• Reduce overall project durations. “It takes what it takes” is the usual answer from the workforce when asked how long it will take to complete a given task. However, the more tasks that can be done simultaneously, the shorter the duration of the project. In other words, once the work is defined through a WBS, the majority of it can be done independently of time and space, in the prefabrication shop. Instead of waiting onsite for the ceiling to be framed before the lights can be hung, the electrician can be doing all the prep work for those lights offsite well ahead of the framing, and the framing and lights mounting can then happen onsite in parallel, instead of one after the other.
Industrial Construction Prefabrication Approach
Once the motivations for externalizing work are understood, prefabrication can be applied on any type of project, including industrial construction, which often demands a more stringent level of quality and technical complexities than in other types of work. This is all the more reason to remove as much risk as possible by externalizing the job from risky conditions.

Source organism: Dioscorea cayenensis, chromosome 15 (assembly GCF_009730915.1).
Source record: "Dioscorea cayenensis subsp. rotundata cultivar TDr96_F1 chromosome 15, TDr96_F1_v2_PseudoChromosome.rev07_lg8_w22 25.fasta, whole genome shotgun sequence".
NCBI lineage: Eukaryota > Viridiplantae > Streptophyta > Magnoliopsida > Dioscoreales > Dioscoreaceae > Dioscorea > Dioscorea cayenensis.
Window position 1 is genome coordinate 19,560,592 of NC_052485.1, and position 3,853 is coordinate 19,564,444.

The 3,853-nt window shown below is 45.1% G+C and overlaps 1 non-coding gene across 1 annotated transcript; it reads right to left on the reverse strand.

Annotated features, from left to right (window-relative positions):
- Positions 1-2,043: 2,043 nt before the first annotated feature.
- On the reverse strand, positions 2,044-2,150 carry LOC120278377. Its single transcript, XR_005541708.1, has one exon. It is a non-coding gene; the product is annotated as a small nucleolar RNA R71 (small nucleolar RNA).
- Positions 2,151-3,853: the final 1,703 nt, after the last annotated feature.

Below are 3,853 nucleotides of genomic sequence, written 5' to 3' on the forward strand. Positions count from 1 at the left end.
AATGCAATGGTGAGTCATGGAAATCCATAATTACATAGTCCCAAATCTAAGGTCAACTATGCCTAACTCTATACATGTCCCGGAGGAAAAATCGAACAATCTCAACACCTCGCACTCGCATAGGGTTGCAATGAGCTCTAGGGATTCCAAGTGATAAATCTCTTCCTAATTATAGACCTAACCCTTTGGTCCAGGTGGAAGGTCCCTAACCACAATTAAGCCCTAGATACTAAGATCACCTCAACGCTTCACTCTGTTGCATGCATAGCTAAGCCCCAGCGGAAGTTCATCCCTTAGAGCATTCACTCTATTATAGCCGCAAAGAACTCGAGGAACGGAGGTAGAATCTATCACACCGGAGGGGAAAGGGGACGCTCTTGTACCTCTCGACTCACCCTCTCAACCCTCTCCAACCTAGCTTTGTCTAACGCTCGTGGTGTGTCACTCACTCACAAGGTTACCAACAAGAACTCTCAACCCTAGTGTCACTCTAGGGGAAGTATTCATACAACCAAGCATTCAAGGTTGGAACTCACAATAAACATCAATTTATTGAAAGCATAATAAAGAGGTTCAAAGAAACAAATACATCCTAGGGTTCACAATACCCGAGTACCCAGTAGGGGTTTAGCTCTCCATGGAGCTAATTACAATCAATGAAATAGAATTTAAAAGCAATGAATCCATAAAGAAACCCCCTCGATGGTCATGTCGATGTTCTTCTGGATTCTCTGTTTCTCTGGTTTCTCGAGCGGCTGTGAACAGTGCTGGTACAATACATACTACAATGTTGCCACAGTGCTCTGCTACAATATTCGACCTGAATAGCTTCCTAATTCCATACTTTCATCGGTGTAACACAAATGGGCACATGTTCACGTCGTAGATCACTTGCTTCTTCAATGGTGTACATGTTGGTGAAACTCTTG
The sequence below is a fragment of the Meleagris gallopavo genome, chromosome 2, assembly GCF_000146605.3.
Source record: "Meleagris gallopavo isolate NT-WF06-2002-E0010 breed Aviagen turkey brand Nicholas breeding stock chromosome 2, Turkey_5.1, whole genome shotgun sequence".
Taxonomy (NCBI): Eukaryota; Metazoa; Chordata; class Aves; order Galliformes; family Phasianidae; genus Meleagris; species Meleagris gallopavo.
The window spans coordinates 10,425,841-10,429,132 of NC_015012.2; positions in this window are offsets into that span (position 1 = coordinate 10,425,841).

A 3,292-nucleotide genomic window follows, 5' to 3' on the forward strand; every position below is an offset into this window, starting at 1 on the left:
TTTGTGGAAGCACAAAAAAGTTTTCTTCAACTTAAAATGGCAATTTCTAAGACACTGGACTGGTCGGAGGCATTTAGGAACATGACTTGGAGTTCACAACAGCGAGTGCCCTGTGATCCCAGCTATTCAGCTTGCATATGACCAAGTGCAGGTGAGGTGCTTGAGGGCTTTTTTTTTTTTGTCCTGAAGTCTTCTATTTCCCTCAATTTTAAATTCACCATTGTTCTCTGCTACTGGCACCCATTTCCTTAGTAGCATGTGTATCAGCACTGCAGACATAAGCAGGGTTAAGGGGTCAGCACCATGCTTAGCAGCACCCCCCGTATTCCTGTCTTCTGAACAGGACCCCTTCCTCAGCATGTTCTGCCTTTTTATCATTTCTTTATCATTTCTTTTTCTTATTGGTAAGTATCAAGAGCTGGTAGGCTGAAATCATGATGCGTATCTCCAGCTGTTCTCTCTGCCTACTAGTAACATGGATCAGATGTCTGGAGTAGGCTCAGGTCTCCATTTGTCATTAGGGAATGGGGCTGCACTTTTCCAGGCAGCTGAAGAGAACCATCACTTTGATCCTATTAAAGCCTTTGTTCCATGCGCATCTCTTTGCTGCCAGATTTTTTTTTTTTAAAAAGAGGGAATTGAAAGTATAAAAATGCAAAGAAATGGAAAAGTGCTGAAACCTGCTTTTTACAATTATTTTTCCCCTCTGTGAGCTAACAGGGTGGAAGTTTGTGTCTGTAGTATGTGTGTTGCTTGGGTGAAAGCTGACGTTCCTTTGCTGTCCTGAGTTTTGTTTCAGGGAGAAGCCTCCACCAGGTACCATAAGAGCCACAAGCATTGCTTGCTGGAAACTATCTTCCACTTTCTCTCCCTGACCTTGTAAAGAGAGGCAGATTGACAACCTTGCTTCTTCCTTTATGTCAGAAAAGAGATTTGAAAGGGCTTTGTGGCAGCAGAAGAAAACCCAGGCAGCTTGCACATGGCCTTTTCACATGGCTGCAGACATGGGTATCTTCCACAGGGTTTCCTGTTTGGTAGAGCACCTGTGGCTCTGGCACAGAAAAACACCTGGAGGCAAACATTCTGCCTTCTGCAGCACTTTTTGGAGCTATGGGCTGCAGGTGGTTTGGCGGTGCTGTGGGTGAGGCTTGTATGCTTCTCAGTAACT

The risks can be identified through a WBS, which breaks down the overall project by phases, areas, systems and tasks. The WBS is created by the foreman or field labor leader who is responsible for the work outcome; it stands alone from the estimate and gets generated based on the foreman’s vision for each of the work steps necessary to get the project completely done.

Once the WBS has been developed, opportunities for identifying risk can be examined. Risky areas of the project are a good place to look for opportunities to externalize work. Risks vary depending on the type of work. Risk in an industrial manufacturing project may be working in an occupied space and more rigid specifications for jobsite cleanliness, whereas an industrial power plant may have a higher risk in a specific type of equipment to install or a particularly challenging power cut-over.

Using the WBS on an industrial project, the project team should segregate the work based on the best location (e.g., onsite, at an onsite pre-assembly controlled area or at an offsite prefabrication shop), who is the best person to do it (e.g., a helper, apprentice, journeyman, foreman or vendor), and when is the best time to do it (e.g., early in the job, mid-project or late in the job). The opportunities to externalize the work from the jobsite become visible when the question of “what doesn’t have to be done offsite?” is asked of the WBS.

To avoid “refab” (re-doing the prefabricated work or taking it apart once it gets onsite, only to be re-assembled and installed), the field absolutely must be involved in the WBS—evaluating what to externalize and developing the plan for interfacing between the offsite work and onsite work. This requires a high level of planning and information transfer between the field and the shop.